More than half of workers in developing economies are self-employed business owners, and most of their businesses fail. Billions of dollars poured into training by governments and nonprofits barely move the needle. A yawning gender gap means that female entrepreneurs are even less likely to succeed.

However, there may be a simple way to tweak training and mentorship programs to give women a better chance, according to University of Notre Dame’s Frank Germann, Texas A&M’s Stephen J. Anderson, Chicago Booth’s Pradeep K. Chintagunta, and London School of Economics’ Naufel Vilcassim. That would be pairing up businesswomen with female mentors.

The researchers’ findings come from a 2015 field experiment in Uganda, where they worked with a sample of 930 male and female entrepreneurs, splitting them into a control group of 400 and a treatment group of 530. They randomly matched those in the treatment group with volunteer mentors recruited by the nongovernmental organization Grow Movement.

About 40 percent of the entrepreneurs were women; the typical participant was 31 years old, married with two children, and had at least a high-school education. Their businesses on average had been open four years, with a small paid staff, and had reported monthly sales of about 4.4 million in Ugandan shillings (US$1,200). Of the businesswomen, about 36 percent were paired up with female mentors from across the world.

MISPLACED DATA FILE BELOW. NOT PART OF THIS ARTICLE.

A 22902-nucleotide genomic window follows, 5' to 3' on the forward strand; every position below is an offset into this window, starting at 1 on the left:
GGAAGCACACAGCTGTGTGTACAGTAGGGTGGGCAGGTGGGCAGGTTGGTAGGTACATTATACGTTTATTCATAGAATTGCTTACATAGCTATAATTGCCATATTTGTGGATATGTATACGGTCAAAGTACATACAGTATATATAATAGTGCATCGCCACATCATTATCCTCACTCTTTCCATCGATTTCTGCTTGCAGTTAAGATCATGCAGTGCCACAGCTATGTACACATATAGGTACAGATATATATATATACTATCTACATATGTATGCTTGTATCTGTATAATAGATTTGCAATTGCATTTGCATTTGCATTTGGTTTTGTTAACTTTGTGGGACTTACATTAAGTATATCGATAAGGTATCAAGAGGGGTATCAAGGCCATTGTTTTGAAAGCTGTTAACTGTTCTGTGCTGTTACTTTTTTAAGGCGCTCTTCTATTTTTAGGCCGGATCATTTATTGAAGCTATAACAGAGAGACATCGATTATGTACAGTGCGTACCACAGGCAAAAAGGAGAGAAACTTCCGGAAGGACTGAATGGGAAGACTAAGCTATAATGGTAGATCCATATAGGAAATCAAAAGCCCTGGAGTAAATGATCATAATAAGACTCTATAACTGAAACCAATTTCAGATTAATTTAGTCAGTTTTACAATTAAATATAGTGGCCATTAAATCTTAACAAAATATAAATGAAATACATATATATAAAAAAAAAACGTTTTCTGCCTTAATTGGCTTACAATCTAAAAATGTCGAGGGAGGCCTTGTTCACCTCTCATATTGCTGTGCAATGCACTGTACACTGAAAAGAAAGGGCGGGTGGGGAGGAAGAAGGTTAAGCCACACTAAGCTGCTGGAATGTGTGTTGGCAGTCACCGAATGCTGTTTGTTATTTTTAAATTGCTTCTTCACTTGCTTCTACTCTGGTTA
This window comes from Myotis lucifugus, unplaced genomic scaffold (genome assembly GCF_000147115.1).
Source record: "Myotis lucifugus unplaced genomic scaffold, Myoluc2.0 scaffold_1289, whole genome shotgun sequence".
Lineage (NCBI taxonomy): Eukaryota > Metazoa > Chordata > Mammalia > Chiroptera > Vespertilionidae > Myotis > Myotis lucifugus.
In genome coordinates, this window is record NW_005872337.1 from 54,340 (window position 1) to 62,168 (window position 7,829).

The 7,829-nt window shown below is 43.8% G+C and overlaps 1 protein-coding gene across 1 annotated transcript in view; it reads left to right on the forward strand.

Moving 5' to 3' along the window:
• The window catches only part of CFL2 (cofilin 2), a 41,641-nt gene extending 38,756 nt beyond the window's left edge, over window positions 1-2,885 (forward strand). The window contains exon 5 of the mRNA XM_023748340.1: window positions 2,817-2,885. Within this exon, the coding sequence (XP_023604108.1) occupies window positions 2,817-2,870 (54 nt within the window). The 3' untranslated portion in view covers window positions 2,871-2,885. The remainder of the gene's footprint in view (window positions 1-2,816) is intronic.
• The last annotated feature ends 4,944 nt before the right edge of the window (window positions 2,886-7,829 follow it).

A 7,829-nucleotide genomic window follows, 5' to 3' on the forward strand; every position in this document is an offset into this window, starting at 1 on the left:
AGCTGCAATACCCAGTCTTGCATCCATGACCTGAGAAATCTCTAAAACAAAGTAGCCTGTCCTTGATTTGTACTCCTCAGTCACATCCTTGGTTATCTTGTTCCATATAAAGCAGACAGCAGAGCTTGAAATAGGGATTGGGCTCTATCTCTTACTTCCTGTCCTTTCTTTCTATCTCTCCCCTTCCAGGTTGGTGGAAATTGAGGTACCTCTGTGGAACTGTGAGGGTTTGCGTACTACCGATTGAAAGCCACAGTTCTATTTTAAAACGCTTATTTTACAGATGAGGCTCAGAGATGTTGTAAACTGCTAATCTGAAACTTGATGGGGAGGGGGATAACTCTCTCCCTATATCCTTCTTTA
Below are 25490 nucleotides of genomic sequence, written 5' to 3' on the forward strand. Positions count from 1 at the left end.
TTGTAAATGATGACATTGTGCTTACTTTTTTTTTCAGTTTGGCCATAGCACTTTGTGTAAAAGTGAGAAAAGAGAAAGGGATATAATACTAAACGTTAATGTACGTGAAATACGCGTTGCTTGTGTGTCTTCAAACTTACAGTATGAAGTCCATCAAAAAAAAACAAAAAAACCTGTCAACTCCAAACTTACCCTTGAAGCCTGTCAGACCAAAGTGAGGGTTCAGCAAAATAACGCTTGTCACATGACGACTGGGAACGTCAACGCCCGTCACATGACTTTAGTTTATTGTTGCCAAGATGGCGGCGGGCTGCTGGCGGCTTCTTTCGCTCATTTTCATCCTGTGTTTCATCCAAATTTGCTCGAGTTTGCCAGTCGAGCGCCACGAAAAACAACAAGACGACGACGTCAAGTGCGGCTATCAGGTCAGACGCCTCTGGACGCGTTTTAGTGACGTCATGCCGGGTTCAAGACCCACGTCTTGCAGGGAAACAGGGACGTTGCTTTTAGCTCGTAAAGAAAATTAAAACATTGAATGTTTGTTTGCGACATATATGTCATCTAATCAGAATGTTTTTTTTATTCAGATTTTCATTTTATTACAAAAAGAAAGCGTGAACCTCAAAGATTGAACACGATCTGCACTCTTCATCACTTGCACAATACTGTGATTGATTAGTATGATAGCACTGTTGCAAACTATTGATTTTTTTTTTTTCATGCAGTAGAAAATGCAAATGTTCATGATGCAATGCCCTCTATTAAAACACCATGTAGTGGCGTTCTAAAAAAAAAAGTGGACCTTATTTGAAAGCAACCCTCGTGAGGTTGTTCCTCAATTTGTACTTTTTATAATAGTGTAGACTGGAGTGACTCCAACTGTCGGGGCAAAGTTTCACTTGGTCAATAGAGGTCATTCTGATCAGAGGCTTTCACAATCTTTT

Over the next two to six months, the mentors worked with the entrepreneurs, using videoconferencing, phone calls, texts, and shared documents, sometimes several times a week, on how to expand their businesses. Two years later, the researchers did a follow-up survey, reaching 79 percent of the original participants.

The results demonstrate a clear advantage for the businesswomen who worked with female mentors. The impact of men-to-women mentoring on sales and profits was negligible when compared with the control group. Yet the women who worked with female mentors expanded monthly sales by about 1.6 million UGX on average, or 34 percent compared with the control group, the researchers find. Their monthly profits rose by an average of 250,000 UGX, or about 30 percent compared with the control group.

Words of wisdom … and bonding

The analysis finds that female mentors used significantly more words that suggest they were more engaged with their female mentees than their male counterparts, potentially improving the effectiveness of their business advice.

The intervention was also effective for businessmen, especially when considering sales growth. However, follow-up analyses showed that businessmen benefitted equally from male and female mentors.

So why did women in business benefit from working with other women? The researchers speculate that having an aspirational model of the same gender helped the women overcome the sticky stereotypes and gender-specific roles of entrepreneurs in developing countries. Moreover, analyzing written meeting summaries the mentors provided about their interactions with the mentees, the researchers find suggestive evidence that women mentor-mentee arrangements were characterized by more positive engagements. For example, compared with male mentors, female mentors used significantly more words indicative of engagement (for example, “email,” “phone,” and “schedule”) as well as more words such as “friend” and “family,” suggesting they were more socially connected with their mentees.

In the study’s surveys, women entrepreneurs who worked with women mentors were more likely to have improved their customer relationships.

The researchers suggest that business mentorship programs in developing countries should focus more on matching women entrepreneurs with women mentors.

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